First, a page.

Car accidents vary in nature. For instance, a vehicle that suffers damage when a rock bounces and breaks the windshield is very different from a car that is totalled, injuring the driver/passengers in the process. These are totally two types of accidents, and not just based on severity.
Well, before you can jump in the insurance claims process, it is important to know the most common types of car accident claims, what they entail, how they are handled and how to file each one of them.
Property Damage Claims
These are claims that cover damage to cars and property as a result of an accident. These damages can be anything from a car hitting a mailbox, to a truck crashing into a shop. Of course, the insurance company is responsible, at-fault of the driver, for compensating the damage. In such cases, liability is determined by the vehicle and not the driver.
When property damage occurs as a result of an accident, it is best to file a claim as soon as possible. If the fault in property damage is apparent, then you might want to contact the insurance provider of the driver at fault to prevent paying a deductible by going through your own insurance provider.
Bodily Injury Insurance Claims
If you’re involved in a car accident that causes body injury, then you will need to file a bodily injury insurance claim. In most accidents, the victims will file a claim with the insurance provider of the driver at fault. However, you might need to file a claim with your insurance provider if you live in a state or country that requires liability insurance to cover personal injury.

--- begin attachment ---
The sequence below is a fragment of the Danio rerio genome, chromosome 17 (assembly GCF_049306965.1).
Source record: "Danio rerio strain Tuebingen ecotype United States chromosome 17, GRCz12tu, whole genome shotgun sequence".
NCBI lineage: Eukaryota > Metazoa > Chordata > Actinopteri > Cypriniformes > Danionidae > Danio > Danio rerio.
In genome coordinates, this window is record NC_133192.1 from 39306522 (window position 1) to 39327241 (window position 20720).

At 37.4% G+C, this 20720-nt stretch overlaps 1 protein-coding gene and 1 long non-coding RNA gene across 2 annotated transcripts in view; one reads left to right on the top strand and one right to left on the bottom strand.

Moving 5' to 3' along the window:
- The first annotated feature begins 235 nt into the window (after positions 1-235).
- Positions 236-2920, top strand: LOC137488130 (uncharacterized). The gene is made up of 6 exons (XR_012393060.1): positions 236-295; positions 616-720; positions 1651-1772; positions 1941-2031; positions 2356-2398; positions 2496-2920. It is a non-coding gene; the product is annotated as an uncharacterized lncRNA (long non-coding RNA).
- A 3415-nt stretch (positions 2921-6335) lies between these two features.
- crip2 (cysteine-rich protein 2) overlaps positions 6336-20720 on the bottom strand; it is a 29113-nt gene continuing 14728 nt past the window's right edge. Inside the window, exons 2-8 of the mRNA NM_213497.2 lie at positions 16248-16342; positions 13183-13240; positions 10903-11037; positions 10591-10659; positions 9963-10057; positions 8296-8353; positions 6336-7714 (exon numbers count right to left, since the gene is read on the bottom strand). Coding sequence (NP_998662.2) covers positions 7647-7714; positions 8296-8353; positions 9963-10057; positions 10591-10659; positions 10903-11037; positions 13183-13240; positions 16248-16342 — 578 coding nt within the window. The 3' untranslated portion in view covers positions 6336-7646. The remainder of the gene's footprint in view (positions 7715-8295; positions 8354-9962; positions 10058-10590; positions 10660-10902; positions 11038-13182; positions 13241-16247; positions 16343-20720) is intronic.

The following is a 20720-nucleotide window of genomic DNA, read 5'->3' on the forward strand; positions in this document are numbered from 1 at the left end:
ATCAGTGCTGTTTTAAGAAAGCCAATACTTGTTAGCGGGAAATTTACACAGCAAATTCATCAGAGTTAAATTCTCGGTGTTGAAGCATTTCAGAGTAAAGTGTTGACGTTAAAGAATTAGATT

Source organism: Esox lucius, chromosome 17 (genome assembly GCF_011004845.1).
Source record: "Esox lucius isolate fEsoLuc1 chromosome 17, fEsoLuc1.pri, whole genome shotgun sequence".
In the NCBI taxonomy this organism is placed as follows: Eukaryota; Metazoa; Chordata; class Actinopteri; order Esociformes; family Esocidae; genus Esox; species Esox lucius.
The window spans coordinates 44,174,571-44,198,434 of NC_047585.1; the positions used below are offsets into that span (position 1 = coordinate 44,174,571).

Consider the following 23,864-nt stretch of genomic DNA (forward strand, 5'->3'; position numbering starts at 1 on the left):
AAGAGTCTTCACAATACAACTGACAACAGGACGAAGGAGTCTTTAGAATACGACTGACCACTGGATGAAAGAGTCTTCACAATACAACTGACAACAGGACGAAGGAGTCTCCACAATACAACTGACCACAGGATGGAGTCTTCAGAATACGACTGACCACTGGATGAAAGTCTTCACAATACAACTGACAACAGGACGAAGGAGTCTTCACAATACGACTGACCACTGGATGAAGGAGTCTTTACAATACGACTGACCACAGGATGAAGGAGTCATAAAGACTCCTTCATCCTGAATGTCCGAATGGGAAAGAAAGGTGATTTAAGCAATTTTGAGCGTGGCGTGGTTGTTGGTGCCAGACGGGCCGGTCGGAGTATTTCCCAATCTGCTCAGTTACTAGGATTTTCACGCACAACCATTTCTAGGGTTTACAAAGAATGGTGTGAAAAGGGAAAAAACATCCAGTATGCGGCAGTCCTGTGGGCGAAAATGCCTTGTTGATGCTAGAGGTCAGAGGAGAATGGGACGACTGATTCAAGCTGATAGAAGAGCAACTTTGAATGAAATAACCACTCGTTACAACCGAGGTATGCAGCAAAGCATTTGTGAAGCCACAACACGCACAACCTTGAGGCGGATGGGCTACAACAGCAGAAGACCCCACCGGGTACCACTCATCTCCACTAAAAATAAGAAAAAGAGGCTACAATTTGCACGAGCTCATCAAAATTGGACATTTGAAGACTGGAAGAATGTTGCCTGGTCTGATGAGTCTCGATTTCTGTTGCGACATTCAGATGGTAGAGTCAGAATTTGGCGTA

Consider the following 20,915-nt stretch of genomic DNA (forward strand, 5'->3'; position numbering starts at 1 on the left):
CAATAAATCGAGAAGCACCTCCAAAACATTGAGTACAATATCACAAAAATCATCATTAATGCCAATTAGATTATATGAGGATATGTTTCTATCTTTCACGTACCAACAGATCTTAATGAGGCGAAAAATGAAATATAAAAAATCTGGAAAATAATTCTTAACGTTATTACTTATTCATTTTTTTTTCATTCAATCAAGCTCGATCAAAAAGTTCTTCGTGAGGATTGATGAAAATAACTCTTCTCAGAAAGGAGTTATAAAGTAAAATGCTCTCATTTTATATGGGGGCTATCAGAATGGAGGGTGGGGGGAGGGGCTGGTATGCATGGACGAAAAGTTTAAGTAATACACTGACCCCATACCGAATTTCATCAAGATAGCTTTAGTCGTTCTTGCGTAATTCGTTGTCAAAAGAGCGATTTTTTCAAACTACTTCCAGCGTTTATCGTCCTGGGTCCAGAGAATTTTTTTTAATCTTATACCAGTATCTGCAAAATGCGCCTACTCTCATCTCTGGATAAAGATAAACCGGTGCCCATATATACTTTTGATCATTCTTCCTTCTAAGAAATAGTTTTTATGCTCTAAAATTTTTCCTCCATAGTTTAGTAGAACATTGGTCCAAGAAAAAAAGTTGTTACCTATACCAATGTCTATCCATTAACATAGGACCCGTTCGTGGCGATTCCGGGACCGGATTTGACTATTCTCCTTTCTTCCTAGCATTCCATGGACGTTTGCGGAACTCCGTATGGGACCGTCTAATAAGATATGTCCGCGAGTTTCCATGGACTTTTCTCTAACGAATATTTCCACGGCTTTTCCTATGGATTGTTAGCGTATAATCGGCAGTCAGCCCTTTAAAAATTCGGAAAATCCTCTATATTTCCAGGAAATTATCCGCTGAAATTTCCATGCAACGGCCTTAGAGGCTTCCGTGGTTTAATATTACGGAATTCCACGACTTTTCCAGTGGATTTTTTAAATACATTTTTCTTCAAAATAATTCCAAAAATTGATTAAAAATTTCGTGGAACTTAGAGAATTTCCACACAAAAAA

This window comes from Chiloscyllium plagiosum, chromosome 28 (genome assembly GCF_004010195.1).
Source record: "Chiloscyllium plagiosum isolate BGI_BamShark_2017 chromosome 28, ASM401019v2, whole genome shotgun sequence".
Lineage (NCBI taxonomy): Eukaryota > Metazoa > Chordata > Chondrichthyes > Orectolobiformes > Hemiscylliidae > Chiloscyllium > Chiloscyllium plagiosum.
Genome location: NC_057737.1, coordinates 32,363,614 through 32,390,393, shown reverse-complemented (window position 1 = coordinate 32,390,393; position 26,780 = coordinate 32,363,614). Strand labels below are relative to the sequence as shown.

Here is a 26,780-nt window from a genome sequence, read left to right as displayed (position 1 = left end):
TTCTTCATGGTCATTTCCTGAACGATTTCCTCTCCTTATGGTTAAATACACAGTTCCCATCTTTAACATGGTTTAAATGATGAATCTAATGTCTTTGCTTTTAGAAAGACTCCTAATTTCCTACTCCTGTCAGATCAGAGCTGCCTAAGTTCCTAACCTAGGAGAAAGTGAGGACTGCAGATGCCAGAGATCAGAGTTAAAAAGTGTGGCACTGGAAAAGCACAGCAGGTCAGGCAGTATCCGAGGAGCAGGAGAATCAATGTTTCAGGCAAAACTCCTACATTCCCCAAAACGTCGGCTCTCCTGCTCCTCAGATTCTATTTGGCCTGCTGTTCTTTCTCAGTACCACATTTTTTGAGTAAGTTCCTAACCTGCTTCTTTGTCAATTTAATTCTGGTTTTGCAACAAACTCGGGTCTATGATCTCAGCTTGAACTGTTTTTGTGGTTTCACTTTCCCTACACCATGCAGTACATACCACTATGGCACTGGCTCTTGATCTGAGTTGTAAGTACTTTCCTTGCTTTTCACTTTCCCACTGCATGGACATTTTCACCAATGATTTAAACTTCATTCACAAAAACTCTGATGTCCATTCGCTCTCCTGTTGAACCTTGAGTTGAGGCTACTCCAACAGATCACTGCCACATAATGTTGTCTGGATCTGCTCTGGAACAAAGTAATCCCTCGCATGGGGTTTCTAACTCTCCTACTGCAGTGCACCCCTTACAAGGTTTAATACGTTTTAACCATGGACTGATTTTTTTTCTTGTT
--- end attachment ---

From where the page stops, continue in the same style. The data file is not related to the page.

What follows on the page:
When you have contacted the insurance company, their adjustor will calculate what the claim is worth by assessing the compensatory damages.
Third Party Insurance Claims
When filing a car insurance claim, you’ll have one of two options: going through the insurance firm of the driver responsible for the accident, or through your own insurance provider. Of you think that the other driver caused the crash, then filing a third party claim is the ideal option as you will avoid involving your insurance company.
However, third party claims are not without their problems. While you might be used to communicating with your insurer, negotiating with the driver at-fault insurance provider can be rather difficult. Since you are not their client and you are seeking compensation from a company you don’t pay, it will certainly be a challenging task seeking damage payments.
Also, third party insurance providers usually try to refuse claims saying there’s not enough evidence to determine fault. Well, if you feel that the insurance company has denied your claim, or intentionally delaying your compensations, then you can always seek advice from a car accident attorney or an insurance bad faith lawyer. An attorney specialized in dealing with insurance providers will certainly be able to assess whether your claim is founded. If so they will do their job to get the compensation you are entitled to, under the law.